Stile Antico
(Harmonia Mundi)
All the buzz about Stile Antico is true—reminds of the records the Tallis Scholars used to make before all of their recordings started to sound the same.

Georg Philipp Telemann: Telemann and the Baroque Gypsies
Ensemble Caprice
Matthias Maute, recorder and director
Sensational performances by Maute and company in a lively program.

200 Years of Music at Versailles
Various artists
(Centre Musical de Baroque de Versailles)
A miraculous collection. Would have liked some music by the great clavecinists, but easily the greatest survey of the French Baroque available.

Where’s Papa?

Posted in Reviews with tags , , , , , , on November 23, 2009 by Craig Zeichner

"Papa" Haydn

I adore Haydn—“Papa” Haydn, as Mrs. Nettles, my high school music teacher, taught me. I always thought it would be cool to have Haydn as my papa. We’d go down to the park throw the ball around and then he’d head home and write a string quartet. Parent-teacher-night? No problem, Haydn would meet with my music teacher and then show her a thing or two about sonata form. Many of my “sophisticated” music friends take Haydn for granted. I guess his music isn’t ugly enough. That’s pretty much how they feel about Vivaldi, too—I guess it has something to do with them being prolific. As if writing more means less. The flipside is true for me though: I wish Elliott Carter was half as prolific as he is.

It’s fitting that one of the final recordings of the Haydn anniversary year (the 200th anniversary of his 1809 death) is Die Schöpfung (The Creation), one of Haydn’s last works. René Jacobs, the RIAS Kammerchor and Freiburger Barockorchester with soprano Julia Kleiter, tenor Maximilian Schmitt and baritone Johannes Weisser do the honors on a new recording for Harmonia Mundi.

Haydn’s Inspiration

At the end of 1791, Haydn attended the Handel Commemoration in Westminster Abbey and heard the master’s works performed on a large scale. Haydn heard Handel done in the big English style, with hundreds of performers on stage, and was floored. His Italian biographer, Giuseppe Carpani wrote, “Haydn confessed to me that when he heard the music of Hendl [sic] in London, he was struck as if he had been put back to the beginning of his studies and had known nothing up to that moment. He meditated on every note and drew from those most learned scores the essence of true musical grandeur.”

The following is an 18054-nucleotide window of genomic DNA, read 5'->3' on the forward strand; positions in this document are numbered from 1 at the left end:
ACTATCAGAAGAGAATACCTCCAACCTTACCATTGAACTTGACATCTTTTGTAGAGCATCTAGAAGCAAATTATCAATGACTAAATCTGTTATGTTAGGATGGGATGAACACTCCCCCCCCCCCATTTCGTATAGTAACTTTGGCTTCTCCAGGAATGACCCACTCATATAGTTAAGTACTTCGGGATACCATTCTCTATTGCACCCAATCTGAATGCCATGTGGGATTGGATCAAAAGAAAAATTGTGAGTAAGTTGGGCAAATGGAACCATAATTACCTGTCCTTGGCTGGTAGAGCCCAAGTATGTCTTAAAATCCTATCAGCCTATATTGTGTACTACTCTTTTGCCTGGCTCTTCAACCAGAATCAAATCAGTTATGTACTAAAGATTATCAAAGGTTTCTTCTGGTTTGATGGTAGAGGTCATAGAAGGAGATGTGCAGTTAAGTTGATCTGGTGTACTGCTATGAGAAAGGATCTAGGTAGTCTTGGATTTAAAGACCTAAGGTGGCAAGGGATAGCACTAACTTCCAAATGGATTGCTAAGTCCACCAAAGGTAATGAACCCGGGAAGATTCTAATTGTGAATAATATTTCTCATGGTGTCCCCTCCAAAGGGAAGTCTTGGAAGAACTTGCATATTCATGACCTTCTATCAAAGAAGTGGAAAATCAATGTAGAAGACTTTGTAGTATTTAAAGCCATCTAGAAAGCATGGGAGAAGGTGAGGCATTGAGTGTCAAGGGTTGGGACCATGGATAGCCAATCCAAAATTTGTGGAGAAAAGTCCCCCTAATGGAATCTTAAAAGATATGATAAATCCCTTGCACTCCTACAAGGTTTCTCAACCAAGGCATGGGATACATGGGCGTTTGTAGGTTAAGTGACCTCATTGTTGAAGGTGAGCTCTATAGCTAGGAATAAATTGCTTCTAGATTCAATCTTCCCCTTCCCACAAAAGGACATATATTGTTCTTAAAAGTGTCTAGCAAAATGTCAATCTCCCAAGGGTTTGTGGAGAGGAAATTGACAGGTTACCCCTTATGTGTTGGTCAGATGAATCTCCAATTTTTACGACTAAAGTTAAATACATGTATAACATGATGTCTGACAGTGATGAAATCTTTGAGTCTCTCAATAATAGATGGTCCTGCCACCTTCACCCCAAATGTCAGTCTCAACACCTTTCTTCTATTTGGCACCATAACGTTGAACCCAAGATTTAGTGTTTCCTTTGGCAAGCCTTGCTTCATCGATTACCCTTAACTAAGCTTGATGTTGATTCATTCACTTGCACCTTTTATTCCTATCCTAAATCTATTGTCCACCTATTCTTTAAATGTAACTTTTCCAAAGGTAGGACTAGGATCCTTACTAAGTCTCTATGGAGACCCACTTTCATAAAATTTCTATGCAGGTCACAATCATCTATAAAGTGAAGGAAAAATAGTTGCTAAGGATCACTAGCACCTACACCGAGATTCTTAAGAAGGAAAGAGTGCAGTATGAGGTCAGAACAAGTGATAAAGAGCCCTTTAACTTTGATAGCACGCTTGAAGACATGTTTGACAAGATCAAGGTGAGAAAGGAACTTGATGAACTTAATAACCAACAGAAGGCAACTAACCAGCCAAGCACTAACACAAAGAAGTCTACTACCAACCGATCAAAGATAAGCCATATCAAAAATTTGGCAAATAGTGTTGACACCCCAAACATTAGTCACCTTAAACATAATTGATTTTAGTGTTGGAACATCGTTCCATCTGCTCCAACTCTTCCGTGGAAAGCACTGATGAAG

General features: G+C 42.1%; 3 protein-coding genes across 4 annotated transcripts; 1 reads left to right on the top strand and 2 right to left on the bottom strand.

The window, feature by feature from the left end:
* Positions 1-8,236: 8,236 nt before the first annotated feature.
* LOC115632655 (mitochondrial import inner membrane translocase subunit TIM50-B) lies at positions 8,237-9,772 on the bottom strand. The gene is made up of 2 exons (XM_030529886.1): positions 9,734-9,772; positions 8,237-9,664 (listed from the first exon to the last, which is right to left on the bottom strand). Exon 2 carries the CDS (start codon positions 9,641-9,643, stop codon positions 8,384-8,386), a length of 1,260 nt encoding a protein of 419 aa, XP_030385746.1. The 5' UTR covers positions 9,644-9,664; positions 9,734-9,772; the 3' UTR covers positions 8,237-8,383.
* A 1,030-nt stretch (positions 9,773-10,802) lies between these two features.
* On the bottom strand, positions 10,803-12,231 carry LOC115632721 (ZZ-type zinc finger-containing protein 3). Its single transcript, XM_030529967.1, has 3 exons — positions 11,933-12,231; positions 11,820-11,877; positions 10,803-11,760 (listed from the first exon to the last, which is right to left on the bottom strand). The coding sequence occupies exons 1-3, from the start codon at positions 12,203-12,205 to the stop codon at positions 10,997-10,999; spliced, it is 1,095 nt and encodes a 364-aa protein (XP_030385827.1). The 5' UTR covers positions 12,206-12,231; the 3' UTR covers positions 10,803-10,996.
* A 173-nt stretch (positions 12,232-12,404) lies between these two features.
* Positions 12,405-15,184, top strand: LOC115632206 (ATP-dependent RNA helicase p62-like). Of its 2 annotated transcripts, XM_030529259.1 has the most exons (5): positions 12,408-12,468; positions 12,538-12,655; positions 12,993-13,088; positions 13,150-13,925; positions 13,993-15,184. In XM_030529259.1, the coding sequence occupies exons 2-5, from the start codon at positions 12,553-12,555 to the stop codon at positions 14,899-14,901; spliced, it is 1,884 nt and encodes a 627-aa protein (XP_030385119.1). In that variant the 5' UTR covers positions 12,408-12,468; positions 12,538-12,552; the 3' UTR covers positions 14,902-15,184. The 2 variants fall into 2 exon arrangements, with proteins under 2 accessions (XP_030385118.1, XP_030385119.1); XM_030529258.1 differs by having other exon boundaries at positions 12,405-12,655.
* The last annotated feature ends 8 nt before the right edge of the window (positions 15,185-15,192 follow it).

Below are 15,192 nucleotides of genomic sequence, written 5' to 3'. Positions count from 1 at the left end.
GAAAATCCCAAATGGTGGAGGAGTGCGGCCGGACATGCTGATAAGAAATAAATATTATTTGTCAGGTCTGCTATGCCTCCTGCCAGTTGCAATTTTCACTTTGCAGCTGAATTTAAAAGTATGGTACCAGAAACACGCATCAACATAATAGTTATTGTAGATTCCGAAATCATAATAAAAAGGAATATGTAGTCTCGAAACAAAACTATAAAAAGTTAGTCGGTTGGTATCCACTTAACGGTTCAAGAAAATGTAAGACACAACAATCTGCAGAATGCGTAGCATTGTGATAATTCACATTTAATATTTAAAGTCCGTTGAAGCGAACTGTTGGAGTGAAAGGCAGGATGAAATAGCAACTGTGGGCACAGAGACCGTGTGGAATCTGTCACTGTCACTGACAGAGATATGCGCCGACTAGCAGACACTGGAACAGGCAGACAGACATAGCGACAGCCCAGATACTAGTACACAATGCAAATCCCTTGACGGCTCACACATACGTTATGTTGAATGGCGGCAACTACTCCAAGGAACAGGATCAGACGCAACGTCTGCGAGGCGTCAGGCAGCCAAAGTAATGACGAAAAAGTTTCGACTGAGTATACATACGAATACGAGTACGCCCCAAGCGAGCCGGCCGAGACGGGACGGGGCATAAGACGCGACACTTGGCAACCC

The Baron van Swieten and The Creation

Enter the Baron Gottfried van Swieten. He was the guiding spirit of the Gesellschaft der Associirten Cavaliere, an association of noble music lovers who organized concerts of large-scale choral works in Vienna. So yes, Handel’s works were played in Haydn’s Vienna (sung in German), but were frequently re-orchestrated by Mozart and contemporaries to bring them up the standards of late 18th century orchestration. Mozart’s wrong-headed mash of Messiah is the classic example—has a great composer ever committed a hate crime to equal this? Swieten had been nudging Haydn to write an English oratorio (even before Haydn’s journey to England) in the “spirit and manner of Handel.”

Thoughts of an English-style oratorio had been swirling in Haydn’s head since 1794, when he began an oratorio based on a 17th century treatise proclaiming England’s natural right to sea sovereignty (that cries out for a musical treatment, doesn’t it?). The English impresario Johann Peter Salomon, was also thinking about a Haydn English oratorio, and it was Salomon who obtained the libretto for The Creation, probably at the end of Haydn’s second visit to England. Papa brought the libretto back with him from England and showed it to Swieten. Swieten adapted it (he said he wanted to “clothe the English poem in German garb”) and kept pushing Haydn to write the oratorio.

Much of Swieten’s text is an adaptation of John Milton’s Paradise Lost, the epic poem that became known in Germany in the latter part of the 18th century. The libretto also contains bits from the book of Genesis. As Haydn worked on the piece (from autumn of 1796 to early 1798). Papa and Swieten had lots of back and forth about the work, and the baron even had individual numbers played for him by a small orchestra. Apparently, Haydn frequently bowed to the baron’s suggestions. I guess my poor papa, a lifelong Esterházy servant, was conditioned to nod “yes” to the wealthy.

Haydn Triumphant

The Creation premiered at the Palais Schwarzenberg on April 30, 1798, with Haydn conducting before an audience of wealthy folk who were given tickets by the Gesellschaft der Associirten Cavaliere. It was such a success that two more performances were added. The general public got to hear the work several months later, and once the score was published it was played all over Europe. The Creation was premiered in America by Boston’s Handel and Haydn Society in 1819.